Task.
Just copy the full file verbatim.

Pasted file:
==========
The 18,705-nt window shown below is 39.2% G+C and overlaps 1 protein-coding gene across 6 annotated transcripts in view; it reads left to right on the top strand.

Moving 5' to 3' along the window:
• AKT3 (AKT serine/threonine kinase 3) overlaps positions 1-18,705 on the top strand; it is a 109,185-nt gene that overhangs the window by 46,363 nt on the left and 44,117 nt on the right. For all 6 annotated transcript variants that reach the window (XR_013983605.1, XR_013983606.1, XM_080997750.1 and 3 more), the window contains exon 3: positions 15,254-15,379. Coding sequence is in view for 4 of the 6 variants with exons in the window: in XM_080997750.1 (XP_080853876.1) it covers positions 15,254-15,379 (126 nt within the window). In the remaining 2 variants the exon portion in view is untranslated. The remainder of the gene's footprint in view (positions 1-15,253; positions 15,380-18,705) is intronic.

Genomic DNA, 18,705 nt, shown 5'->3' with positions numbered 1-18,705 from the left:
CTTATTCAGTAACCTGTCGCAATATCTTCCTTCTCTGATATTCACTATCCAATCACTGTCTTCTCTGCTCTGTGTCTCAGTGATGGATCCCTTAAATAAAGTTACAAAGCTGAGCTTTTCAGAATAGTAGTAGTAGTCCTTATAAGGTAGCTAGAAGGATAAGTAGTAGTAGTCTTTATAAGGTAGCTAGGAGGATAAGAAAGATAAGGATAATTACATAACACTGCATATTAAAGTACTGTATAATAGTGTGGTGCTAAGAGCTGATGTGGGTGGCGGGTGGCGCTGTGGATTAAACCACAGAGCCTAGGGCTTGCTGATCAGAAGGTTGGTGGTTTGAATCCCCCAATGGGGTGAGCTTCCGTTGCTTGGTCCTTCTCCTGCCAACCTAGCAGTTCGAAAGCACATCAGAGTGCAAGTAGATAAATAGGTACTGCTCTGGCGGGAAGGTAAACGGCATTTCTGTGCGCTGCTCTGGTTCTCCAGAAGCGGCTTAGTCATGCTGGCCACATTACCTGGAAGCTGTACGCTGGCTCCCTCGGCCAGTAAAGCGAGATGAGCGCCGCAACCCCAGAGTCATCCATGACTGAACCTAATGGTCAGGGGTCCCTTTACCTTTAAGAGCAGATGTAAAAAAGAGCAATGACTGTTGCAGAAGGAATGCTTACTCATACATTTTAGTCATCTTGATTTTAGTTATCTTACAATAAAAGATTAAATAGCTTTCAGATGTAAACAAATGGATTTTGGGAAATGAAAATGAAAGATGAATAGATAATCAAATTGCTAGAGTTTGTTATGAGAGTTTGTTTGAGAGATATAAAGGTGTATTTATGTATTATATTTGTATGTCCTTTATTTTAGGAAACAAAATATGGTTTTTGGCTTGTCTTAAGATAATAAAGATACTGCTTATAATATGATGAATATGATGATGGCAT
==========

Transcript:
The 18,705-nt window shown below is 39.2% G+C and overlaps 1 protein-coding gene across 6 annotated transcripts in view; it reads left to right on the top strand.

Moving 5' to 3' along the window:
• AKT3 (AKT serine/threonine kinase 3) overlaps positions 1-18,705 on the top strand; it is a 109,185-nt gene that overhangs the window by 46,363 nt on the left and 44,117 nt on the right. For all 6 annotated transcript variants that reach the window (XR_013983605.1, XR_013983606.1, XM_080997750.1 and 3 more), the window contains exon 3: positions 15,254-15,379. Coding sequence is in view for 4 of the 6 variants with exons in the window: in XM_080997750.1 (XP_080853876.1) it covers positions 15,254-15,379 (126 nt within the window). In the remaining 2 variants the exon portion in view is untranslated. The remainder of the gene's footprint in view (positions 1-15,253; positions 15,380-18,705) is intronic.

Genomic DNA, 18,705 nt, shown 5'->3' with positions numbered 1-18,705 from the left:
CTTATTCAGTAACCTGTCGCAATATCTTCCTTCTCTGATATTCACTATCCAATCACTGTCTTCTCTGCTCTGTGTCTCAGTGATGGATCCCTTAAATAAAGTTACAAAGCTGAGCTTTTCAGAATAGTAGTAGTAGTCCTTATAAGGTAGCTAGAAGGATAAGTAGTAGTAGTCTTTATAAGGTAGCTAGGAGGATAAGAAAGATAAGGATAATTACATAACACTGCATATTAAAGTACTGTATAATAGTGTGGTGCTAAGAGCTGATGTGGGTGGCGGGTGGCGCTGTGGATTAAACCACAGAGCCTAGGGCTTGCTGATCAGAAGGTTGGTGGTTTGAATCCCCCAATGGGGTGAGCTTCCGTTGCTTGGTCCTTCTCCTGCCAACCTAGCAGTTCGAAAGCACATCAGAGTGCAAGTAGATAAATAGGTACTGCTCTGGCGGGAAGGTAAACGGCATTTCTGTGCGCTGCTCTGGTTCTCCAGAAGCGGCTTAGTCATGCTGGCCACATTACCTGGAAGCTGTACGCTGGCTCCCTCGGCCAGTAAAGCGAGATGAGCGCCGCAACCCCAGAGTCATCCATGACTGAACCTAATGGTCAGGGGTCCCTTTACCTTTAAGAGCAGATGTAAAAAAGAGCAATGACTGTTGCAGAAGGAATGCTTACTCATACATTTTAGTCATCTTGATTTTAGTTATCTTACAATAAAAGATTAAATAGCTTTCAGATGTAAACAAATGGATTTTGGGAAATGAAAATGAAAGATGAATAGATAATCAAATTGCTAGAGTTTGTTATGAGAGTTTGTTTGAGAGATATAAAGGTGTATTTATGTATTATATTTGTATGTCCTTTATTTTAGGAAACAAAATATGGTTTTTGGCTTGTCTTAAGATAATAAAGATACTGCTTATAATATGATGAATATGATGATGGCAT